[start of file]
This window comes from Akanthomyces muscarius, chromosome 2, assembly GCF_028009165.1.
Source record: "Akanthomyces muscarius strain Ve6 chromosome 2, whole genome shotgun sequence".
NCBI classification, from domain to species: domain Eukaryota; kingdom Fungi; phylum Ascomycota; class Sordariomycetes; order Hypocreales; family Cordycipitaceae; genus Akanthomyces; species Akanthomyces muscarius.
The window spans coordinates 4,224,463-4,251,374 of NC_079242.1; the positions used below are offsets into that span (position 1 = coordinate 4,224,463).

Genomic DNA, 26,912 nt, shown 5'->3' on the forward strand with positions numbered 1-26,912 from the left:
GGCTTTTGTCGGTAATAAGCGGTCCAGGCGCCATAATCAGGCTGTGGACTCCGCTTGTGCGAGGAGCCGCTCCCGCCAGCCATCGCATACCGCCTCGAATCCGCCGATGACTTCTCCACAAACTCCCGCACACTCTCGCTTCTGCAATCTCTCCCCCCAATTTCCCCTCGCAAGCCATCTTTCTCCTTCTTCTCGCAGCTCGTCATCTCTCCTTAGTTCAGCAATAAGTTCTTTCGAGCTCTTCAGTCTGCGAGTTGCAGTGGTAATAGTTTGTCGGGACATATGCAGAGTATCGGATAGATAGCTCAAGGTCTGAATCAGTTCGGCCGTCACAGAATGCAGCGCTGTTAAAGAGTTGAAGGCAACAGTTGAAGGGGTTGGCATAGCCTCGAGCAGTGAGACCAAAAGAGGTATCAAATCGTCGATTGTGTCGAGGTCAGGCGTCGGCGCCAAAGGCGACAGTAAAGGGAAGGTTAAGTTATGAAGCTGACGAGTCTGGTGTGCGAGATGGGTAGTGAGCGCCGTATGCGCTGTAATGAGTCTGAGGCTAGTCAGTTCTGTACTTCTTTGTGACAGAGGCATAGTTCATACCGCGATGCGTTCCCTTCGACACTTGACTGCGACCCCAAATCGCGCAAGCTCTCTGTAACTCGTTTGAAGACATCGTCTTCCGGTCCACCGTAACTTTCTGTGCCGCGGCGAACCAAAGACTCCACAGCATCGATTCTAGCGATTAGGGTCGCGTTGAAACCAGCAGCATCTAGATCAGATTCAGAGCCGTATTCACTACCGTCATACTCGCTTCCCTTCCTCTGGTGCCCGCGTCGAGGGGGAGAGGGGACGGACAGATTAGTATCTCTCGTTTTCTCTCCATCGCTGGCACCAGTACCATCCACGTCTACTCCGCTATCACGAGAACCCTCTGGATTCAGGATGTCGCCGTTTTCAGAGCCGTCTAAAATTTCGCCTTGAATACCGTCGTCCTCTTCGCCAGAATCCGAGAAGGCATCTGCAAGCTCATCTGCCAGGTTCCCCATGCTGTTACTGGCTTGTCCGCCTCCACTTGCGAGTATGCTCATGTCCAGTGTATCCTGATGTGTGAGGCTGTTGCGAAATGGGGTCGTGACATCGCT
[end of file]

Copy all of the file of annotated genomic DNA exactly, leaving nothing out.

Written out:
This window comes from Akanthomyces muscarius, chromosome 2, assembly GCF_028009165.1.
Source record: "Akanthomyces muscarius strain Ve6 chromosome 2, whole genome shotgun sequence".
NCBI classification, from domain to species: domain Eukaryota; kingdom Fungi; phylum Ascomycota; class Sordariomycetes; order Hypocreales; family Cordycipitaceae; genus Akanthomyces; species Akanthomyces muscarius.
The window spans coordinates 4,224,463-4,251,374 of NC_079242.1; the positions used below are offsets into that span (position 1 = coordinate 4,224,463).

Genomic DNA, 26,912 nt, shown 5'->3' on the forward strand with positions numbered 1-26,912 from the left:
GGCTTTTGTCGGTAATAAGCGGTCCAGGCGCCATAATCAGGCTGTGGACTCCGCTTGTGCGAGGAGCCGCTCCCGCCAGCCATCGCATACCGCCTCGAATCCGCCGATGACTTCTCCACAAACTCCCGCACACTCTCGCTTCTGCAATCTCTCCCCCCAATTTCCCCTCGCAAGCCATCTTTCTCCTTCTTCTCGCAGCTCGTCATCTCTCCTTAGTTCAGCAATAAGTTCTTTCGAGCTCTTCAGTCTGCGAGTTGCAGTGGTAATAGTTTGTCGGGACATATGCAGAGTATCGGATAGATAGCTCAAGGTCTGAATCAGTTCGGCCGTCACAGAATGCAGCGCTGTTAAAGAGTTGAAGGCAACAGTTGAAGGGGTTGGCATAGCCTCGAGCAGTGAGACCAAAAGAGGTATCAAATCGTCGATTGTGTCGAGGTCAGGCGTCGGCGCCAAAGGCGACAGTAAAGGGAAGGTTAAGTTATGAAGCTGACGAGTCTGGTGTGCGAGATGGGTAGTGAGCGCCGTATGCGCTGTAATGAGTCTGAGGCTAGTCAGTTCTGTACTTCTTTGTGACAGAGGCATAGTTCATACCGCGATGCGTTCCCTTCGACACTTGACTGCGACCCCAAATCGCGCAAGCTCTCTGTAACTCGTTTGAAGACATCGTCTTCCGGTCCACCGTAACTTTCTGTGCCGCGGCGAACCAAAGACTCCACAGCATCGATTCTAGCGATTAGGGTCGCGTTGAAACCAGCAGCATCTAGATCAGATTCAGAGCCGTATTCACTACCGTCATACTCGCTTCCCTTCCTCTGGTGCCCGCGTCGAGGGGGAGAGGGGACGGACAGATTAGTATCTCTCGTTTTCTCTCCATCGCTGGCACCAGTACCATCCACGTCTACTCCGCTATCACGAGAACCCTCTGGATTCAGGATGTCGCCGTTTTCAGAGCCGTCTAAAATTTCGCCTTGAATACCGTCGTCCTCTTCGCCAGAATCCGAGAAGGCATCTGCAAGCTCATCTGCCAGGTTCCCCATGCTGTTACTGGCTTGTCCGCCTCCACTTGCGAGTATGCTCATGTCCAGTGTATCCTGATGTGTGAGGCTGTTGCGAAATGGGGTCGTGACATCGCT